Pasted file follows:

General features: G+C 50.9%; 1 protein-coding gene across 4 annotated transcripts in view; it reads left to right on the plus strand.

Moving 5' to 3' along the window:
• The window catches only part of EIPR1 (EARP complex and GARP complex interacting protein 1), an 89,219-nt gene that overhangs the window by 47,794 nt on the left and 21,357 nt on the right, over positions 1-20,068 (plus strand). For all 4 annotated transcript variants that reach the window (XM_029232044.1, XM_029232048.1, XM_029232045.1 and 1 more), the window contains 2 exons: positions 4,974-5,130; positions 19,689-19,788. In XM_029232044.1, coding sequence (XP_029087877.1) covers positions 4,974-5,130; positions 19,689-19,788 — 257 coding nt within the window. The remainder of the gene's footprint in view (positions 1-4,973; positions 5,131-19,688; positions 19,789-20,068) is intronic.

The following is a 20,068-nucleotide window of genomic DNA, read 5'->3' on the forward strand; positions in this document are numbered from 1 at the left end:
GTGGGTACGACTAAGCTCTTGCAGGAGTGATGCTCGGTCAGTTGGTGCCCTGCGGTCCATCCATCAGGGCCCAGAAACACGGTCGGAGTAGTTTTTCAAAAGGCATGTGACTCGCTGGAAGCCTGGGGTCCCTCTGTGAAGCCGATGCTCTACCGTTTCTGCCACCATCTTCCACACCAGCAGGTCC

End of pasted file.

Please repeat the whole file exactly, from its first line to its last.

General features: G+C 50.9%; 1 protein-coding gene across 4 annotated transcripts in view; it reads left to right on the plus strand.

Moving 5' to 3' along the window:
• The window catches only part of EIPR1 (EARP complex and GARP complex interacting protein 1), an 89,219-nt gene that overhangs the window by 47,794 nt on the left and 21,357 nt on the right, over positions 1-20,068 (plus strand). For all 4 annotated transcript variants that reach the window (XM_029232044.1, XM_029232048.1, XM_029232045.1 and 1 more), the window contains 2 exons: positions 4,974-5,130; positions 19,689-19,788. In XM_029232044.1, coding sequence (XP_029087877.1) covers positions 4,974-5,130; positions 19,689-19,788 — 257 coding nt within the window. The remainder of the gene's footprint in view (positions 1-4,973; positions 5,131-19,688; positions 19,789-20,068) is intronic.

The following is a 20,068-nucleotide window of genomic DNA, read 5'->3' on the forward strand; positions in this document are numbered from 1 at the left end:
GTGGGTACGACTAAGCTCTTGCAGGAGTGATGCTCGGTCAGTTGGTGCCCTGCGGTCCATCCATCAGGGCCCAGAAACACGGTCGGAGTAGTTTTTCAAAAGGCATGTGACTCGCTGGAAGCCTGGGGTCCCTCTGTGAAGCCGATGCTCTACCGTTTCTGCCACCATCTTCCACACCAGCAGGTCC